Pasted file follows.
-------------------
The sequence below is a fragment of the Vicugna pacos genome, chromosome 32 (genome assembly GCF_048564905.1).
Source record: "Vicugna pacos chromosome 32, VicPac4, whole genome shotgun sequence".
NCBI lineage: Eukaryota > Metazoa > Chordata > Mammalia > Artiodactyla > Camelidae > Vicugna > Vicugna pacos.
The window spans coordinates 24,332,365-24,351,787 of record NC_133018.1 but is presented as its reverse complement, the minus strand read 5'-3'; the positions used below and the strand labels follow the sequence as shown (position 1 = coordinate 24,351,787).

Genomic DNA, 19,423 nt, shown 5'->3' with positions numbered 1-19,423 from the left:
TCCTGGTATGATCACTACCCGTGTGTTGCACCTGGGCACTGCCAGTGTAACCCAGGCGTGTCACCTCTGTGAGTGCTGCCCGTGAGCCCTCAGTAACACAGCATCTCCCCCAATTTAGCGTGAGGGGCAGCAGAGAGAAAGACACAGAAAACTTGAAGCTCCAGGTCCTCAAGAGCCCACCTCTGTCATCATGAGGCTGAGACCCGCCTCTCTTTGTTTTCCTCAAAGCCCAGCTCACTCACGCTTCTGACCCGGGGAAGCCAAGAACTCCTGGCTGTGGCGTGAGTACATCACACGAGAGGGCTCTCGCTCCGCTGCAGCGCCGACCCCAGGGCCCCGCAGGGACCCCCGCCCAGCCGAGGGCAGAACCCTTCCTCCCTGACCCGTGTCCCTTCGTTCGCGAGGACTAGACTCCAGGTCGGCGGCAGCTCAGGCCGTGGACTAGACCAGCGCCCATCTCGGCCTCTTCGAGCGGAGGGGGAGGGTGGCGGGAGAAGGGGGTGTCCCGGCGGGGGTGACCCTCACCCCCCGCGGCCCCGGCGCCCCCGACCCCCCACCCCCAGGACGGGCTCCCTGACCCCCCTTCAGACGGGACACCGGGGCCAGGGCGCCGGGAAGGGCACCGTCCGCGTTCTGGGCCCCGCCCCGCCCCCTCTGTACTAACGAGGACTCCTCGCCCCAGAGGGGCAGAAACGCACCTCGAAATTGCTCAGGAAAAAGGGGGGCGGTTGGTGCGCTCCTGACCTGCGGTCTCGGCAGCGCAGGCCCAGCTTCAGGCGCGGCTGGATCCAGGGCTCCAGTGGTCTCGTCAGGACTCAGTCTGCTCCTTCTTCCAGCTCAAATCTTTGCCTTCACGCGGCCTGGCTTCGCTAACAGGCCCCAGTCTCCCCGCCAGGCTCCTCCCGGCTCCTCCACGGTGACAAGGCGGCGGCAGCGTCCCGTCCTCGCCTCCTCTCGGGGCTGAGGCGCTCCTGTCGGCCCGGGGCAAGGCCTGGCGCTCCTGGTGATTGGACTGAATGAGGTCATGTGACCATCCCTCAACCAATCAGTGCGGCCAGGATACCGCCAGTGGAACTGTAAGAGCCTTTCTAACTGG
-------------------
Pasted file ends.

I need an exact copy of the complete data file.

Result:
The sequence below is a fragment of the Vicugna pacos genome, chromosome 32 (genome assembly GCF_048564905.1).
Source record: "Vicugna pacos chromosome 32, VicPac4, whole genome shotgun sequence".
NCBI lineage: Eukaryota > Metazoa > Chordata > Mammalia > Artiodactyla > Camelidae > Vicugna > Vicugna pacos.
The window spans coordinates 24,332,365-24,351,787 of record NC_133018.1 but is presented as its reverse complement, the minus strand read 5'-3'; the positions used below and the strand labels follow the sequence as shown (position 1 = coordinate 24,351,787).

Genomic DNA, 19,423 nt, shown 5'->3' with positions numbered 1-19,423 from the left:
TCCTGGTATGATCACTACCCGTGTGTTGCACCTGGGCACTGCCAGTGTAACCCAGGCGTGTCACCTCTGTGAGTGCTGCCCGTGAGCCCTCAGTAACACAGCATCTCCCCCAATTTAGCGTGAGGGGCAGCAGAGAGAAAGACACAGAAAACTTGAAGCTCCAGGTCCTCAAGAGCCCACCTCTGTCATCATGAGGCTGAGACCCGCCTCTCTTTGTTTTCCTCAAAGCCCAGCTCACTCACGCTTCTGACCCGGGGAAGCCAAGAACTCCTGGCTGTGGCGTGAGTACATCACACGAGAGGGCTCTCGCTCCGCTGCAGCGCCGACCCCAGGGCCCCGCAGGGACCCCCGCCCAGCCGAGGGCAGAACCCTTCCTCCCTGACCCGTGTCCCTTCGTTCGCGAGGACTAGACTCCAGGTCGGCGGCAGCTCAGGCCGTGGACTAGACCAGCGCCCATCTCGGCCTCTTCGAGCGGAGGGGGAGGGTGGCGGGAGAAGGGGGTGTCCCGGCGGGGGTGACCCTCACCCCCCGCGGCCCCGGCGCCCCCGACCCCCCACCCCCAGGACGGGCTCCCTGACCCCCCTTCAGACGGGACACCGGGGCCAGGGCGCCGGGAAGGGCACCGTCCGCGTTCTGGGCCCCGCCCCGCCCCCTCTGTACTAACGAGGACTCCTCGCCCCAGAGGGGCAGAAACGCACCTCGAAATTGCTCAGGAAAAAGGGGGGCGGTTGGTGCGCTCCTGACCTGCGGTCTCGGCAGCGCAGGCCCAGCTTCAGGCGCGGCTGGATCCAGGGCTCCAGTGGTCTCGTCAGGACTCAGTCTGCTCCTTCTTCCAGCTCAAATCTTTGCCTTCACGCGGCCTGGCTTCGCTAACAGGCCCCAGTCTCCCCGCCAGGCTCCTCCCGGCTCCTCCACGGTGACAAGGCGGCGGCAGCGTCCCGTCCTCGCCTCCTCTCGGGGCTGAGGCGCTCCTGTCGGCCCGGGGCAAGGCCTGGCGCTCCTGGTGATTGGACTGAATGAGGTCATGTGACCATCCCTCAACCAATCAGTGCGGCCAGGATACCGCCAGTGGAACTGTAAGAGCCTTTCTAACTGG